NASA Prioritizes Moon Landings Under Trump Budget Proposal

NASA Prioritizes Moon Landings Under Trump Budget Proposal

In a shifting of priorities at NASA, the Trump administration’s proposed budget for next year adds $600 million for an outpost high above the moon and the beginning of development for landers to take astronauts back to the lunar surface.

But in keeping with the administration’s preference for the private sector, the proposal emphasizes a more commercial approach for moon exploration as it seeks budgetary reductions in other areas. It postpones a major upgrade for the giant rocket NASA is developing, and NASA’s science missions could face a 10 percent reduction, including another attempt to cancel an upcoming flagship telescope. Congress has restored such cuts in earlier years.

While many other domestic programs face sizable cuts in the Trump administration’s budget, NASA overall fares well by comparison. The budget seeks a little more than $21 billion for fiscal year 2020, which starts Oct. 1. That is $1 billion more than the administration proposed for this fiscal year, but $500 million less than the $21.5 billion that Congress ultimately decided.

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In an address at NASA’s Kennedy Space Center in Florida, Jim Bridenstine, the space agency’s administrator, repeatedly described the budget as “strong” and said, “We have strong bipartisan support in both chambers of Congress.”

President Obama had wanted NASA to focus on sending astronauts to Mars, but the Trump administration has pivoted to the moon as a closer, more immediate destination.

The first element of its plan is what NASA calls the Gateway, an outpost orbiting the moon. Spacecraft would ferry astronauts between the Gateway and the lunar surface. By 2028, the Trump administration says that astronauts could return, nearly 60 years after NASA’s first moon landings.

The Gateway is to be a collaboration between various space agencies, much like the International Space Station. Canada was the first to agree to take part, announcing last month that it would provide robotics to the lunar outpost.

Instead of major government-run programs like Apollo in the 1960s or even Constellation, the return-to-the-moon program under President George W. Bush, the latest approach largely bankrolls a competition among private companies.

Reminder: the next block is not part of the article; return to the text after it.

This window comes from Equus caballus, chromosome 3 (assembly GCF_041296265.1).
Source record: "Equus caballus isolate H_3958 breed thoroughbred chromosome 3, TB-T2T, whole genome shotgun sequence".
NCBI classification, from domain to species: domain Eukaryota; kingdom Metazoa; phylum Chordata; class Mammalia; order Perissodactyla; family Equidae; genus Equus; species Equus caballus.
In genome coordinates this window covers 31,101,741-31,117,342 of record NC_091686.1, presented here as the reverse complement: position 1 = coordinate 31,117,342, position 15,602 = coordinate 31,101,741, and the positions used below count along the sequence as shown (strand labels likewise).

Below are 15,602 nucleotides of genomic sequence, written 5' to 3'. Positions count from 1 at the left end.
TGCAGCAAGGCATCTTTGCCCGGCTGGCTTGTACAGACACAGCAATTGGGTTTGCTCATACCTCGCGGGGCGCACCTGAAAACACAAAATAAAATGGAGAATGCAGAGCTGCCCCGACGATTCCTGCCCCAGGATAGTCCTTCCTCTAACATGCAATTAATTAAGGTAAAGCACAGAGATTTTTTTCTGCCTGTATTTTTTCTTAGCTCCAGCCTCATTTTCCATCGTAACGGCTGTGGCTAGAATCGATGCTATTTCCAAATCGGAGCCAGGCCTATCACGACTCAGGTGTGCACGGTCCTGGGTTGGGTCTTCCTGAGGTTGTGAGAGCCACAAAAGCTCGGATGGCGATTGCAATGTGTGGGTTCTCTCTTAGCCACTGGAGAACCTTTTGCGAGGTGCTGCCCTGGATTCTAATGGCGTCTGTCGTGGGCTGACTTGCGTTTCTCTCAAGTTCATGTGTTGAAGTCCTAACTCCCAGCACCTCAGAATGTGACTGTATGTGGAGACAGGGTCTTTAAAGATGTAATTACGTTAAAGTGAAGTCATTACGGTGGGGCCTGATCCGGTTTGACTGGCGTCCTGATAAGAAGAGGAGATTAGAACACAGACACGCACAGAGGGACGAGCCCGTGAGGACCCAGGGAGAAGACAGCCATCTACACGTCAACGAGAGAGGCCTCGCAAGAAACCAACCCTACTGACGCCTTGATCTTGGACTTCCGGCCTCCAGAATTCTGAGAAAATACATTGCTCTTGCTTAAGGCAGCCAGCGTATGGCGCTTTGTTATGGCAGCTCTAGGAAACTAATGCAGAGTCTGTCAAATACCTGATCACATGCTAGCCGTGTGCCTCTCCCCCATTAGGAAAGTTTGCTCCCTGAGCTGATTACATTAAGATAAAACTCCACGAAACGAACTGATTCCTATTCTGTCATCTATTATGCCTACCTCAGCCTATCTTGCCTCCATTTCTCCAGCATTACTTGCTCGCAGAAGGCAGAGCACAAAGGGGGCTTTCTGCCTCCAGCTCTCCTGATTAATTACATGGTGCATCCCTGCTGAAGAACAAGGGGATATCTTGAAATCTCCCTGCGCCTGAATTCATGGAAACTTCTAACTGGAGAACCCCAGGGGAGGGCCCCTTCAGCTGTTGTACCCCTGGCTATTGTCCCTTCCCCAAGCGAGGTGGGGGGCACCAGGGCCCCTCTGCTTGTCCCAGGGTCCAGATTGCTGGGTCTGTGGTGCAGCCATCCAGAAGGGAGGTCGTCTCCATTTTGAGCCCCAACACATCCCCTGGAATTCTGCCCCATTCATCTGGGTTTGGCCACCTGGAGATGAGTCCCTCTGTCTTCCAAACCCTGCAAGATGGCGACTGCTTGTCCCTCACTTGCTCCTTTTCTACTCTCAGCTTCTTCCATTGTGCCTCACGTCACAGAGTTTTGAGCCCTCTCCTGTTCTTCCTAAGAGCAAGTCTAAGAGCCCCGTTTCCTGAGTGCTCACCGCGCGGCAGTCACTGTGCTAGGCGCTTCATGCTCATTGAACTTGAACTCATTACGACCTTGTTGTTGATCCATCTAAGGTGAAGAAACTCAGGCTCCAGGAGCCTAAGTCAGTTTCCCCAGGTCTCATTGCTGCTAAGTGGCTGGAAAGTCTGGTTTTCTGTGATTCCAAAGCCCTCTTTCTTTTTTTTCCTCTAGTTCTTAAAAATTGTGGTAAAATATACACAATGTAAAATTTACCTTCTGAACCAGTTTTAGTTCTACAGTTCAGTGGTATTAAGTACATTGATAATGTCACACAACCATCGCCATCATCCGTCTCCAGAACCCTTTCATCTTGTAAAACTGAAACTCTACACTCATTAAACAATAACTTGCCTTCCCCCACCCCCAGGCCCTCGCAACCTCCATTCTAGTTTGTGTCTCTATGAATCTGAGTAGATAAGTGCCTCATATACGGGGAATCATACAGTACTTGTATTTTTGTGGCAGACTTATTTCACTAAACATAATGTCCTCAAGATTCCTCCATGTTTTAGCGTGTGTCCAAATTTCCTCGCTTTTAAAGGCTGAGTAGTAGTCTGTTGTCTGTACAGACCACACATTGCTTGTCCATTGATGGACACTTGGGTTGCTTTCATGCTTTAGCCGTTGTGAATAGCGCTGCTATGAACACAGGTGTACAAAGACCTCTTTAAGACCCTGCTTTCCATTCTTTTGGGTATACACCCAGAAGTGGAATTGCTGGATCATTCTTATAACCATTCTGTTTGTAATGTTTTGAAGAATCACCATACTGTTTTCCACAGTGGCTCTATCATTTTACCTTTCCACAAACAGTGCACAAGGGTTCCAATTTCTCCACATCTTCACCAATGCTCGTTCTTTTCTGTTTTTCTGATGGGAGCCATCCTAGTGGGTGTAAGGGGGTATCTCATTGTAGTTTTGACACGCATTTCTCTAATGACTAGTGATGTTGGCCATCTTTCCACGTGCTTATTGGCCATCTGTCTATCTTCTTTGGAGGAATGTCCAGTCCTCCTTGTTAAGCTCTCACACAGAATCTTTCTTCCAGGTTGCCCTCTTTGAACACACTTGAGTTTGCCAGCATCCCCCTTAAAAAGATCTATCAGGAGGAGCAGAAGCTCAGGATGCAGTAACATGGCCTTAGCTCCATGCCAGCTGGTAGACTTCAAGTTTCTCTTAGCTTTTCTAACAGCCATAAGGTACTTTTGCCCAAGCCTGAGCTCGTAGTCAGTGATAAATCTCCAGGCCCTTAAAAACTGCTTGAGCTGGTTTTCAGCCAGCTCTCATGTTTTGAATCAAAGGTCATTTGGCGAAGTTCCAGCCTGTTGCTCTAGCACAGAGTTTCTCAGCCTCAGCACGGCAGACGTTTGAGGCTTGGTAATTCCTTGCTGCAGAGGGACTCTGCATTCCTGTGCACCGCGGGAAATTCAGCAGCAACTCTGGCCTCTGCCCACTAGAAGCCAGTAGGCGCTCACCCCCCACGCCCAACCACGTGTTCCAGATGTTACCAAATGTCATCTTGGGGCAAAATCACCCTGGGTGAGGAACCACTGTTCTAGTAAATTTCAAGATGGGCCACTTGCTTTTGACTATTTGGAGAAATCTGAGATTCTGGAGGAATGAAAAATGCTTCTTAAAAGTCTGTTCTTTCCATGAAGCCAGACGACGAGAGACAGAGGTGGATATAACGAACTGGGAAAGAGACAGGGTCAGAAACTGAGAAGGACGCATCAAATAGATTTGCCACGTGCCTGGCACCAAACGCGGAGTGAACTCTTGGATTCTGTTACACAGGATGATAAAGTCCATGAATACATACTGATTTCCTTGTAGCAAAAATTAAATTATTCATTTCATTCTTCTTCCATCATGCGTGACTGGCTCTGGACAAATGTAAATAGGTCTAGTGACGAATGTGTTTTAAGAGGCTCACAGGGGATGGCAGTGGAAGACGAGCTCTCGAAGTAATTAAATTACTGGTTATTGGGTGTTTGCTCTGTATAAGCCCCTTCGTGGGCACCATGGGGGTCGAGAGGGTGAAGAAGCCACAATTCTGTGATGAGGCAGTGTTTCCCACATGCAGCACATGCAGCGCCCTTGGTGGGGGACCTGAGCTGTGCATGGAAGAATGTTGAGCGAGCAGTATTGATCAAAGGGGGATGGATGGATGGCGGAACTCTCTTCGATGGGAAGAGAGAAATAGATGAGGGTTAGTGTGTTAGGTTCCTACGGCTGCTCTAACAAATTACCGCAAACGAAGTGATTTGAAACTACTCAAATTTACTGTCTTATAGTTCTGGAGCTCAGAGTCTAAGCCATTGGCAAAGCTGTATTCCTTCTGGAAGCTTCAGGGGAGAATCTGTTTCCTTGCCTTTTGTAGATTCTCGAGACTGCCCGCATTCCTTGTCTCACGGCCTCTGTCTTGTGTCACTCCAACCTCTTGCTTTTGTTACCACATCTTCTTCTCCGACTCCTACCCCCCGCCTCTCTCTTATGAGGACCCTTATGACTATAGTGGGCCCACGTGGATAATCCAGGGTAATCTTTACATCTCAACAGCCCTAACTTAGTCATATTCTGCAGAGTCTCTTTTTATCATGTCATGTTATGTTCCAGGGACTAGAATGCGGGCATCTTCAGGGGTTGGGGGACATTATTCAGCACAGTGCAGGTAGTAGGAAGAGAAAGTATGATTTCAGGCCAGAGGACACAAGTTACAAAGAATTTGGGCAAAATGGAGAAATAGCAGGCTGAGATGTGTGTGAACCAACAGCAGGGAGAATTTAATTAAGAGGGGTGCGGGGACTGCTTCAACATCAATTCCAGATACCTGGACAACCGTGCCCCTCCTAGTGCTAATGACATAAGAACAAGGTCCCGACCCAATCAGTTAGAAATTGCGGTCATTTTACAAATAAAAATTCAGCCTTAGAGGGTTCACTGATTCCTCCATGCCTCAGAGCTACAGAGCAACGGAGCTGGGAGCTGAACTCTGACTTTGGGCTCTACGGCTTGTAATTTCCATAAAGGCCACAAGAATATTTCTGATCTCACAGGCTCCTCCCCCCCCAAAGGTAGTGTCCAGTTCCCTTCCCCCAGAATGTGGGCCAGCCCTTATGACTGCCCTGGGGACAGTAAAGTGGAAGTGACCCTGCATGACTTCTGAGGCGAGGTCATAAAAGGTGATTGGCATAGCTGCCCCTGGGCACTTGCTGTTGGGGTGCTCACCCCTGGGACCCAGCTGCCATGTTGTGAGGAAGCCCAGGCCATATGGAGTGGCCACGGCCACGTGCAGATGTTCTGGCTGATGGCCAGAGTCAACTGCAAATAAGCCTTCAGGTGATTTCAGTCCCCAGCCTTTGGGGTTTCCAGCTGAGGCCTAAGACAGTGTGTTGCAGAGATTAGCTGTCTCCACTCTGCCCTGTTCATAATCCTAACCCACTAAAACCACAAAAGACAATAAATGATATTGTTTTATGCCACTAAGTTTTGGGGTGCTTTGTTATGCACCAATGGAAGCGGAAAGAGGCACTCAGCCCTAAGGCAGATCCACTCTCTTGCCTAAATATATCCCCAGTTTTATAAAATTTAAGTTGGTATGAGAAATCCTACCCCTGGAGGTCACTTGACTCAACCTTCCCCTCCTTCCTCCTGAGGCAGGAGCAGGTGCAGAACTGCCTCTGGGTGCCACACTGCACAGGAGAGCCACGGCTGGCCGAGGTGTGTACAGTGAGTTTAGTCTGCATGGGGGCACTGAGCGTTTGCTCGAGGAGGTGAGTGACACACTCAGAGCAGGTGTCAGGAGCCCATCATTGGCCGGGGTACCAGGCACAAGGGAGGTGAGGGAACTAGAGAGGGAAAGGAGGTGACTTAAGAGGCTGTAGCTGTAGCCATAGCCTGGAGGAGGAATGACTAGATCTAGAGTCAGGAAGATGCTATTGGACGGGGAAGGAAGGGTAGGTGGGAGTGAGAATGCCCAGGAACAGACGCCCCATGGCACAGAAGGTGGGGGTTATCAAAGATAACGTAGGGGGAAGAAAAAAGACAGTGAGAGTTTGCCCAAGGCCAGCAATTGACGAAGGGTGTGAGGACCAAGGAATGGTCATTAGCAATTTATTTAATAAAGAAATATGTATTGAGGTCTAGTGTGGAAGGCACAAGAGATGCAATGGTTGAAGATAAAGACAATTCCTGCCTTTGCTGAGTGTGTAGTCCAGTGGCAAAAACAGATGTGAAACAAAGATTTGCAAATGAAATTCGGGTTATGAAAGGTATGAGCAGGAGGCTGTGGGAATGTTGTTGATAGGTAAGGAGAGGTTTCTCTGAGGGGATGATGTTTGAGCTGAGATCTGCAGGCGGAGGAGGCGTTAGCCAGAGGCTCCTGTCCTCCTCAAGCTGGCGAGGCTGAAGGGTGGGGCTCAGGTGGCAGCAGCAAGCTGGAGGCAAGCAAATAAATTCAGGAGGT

The budget proposal includes $363 million for development of landers for cargo and eventually astronauts, and NASA recently asked for industry input on such landers. The budget proposal did not lay out details of how the competition would be run.

To free up money for the landers, the budget postpones an upgrade of the second stage of the Space Launch System, the heavy lift rocket NASA has been developing for deep space missions, but the greater capability is not needed for the spacecraft’s early missions. The budget would also shift the launching of a robotic mission to one of Jupiter’s moons, the Europa Clipper, from the Space Launch System, to a cheaper commercial rocket.

The proposal would start financing a new mission to Mars sometime in the late 2020s or early 2030s that would bring Martian rocks back to Earth for closer study.

Just like last year, the administration again seeks to cancel Wfirst, or Wide-Field Infrared Survey Telescope, a big astronomy mission that is to come after the much-delayed James Webb Space Telescope. Congress, however, decided to continue financing for Wfirst.

The administration has also eased up on trying to cut NASA’s earth sciences missions, which produce data used by scientists who study climate change. The proposed budget again tries to eliminate two missions under development but sustains two others it had tried to the cancel previously.

Mr. Bridenstine noted that the earth science budgets during the first two years of the Trump administration were well funded. (That is because Congress did not go along with the administration’s proposed cuts.) He also spoke of the changing climate and its effects on the planet without any hedging skepticism voiced by other administration officials.

“Carbon dioxide is in the atmosphere in levels we’ve never seen before,” Mr. Bridenstine said. “We are responsible for that. It is a greenhouse gas. NASA has an obligation to continue studying these activities.”

The budget proposal makes only passing mention of the piece of last year’s budget proposal that yielded the most controversy — the phasing out of the International Space Station by the end of 2024.

Instead, the document states, “By 2025, the budget envisions commercial capabilities on the International Space Station as well as new commercial facilities and platforms to continue the American presence in Earth orbit.”

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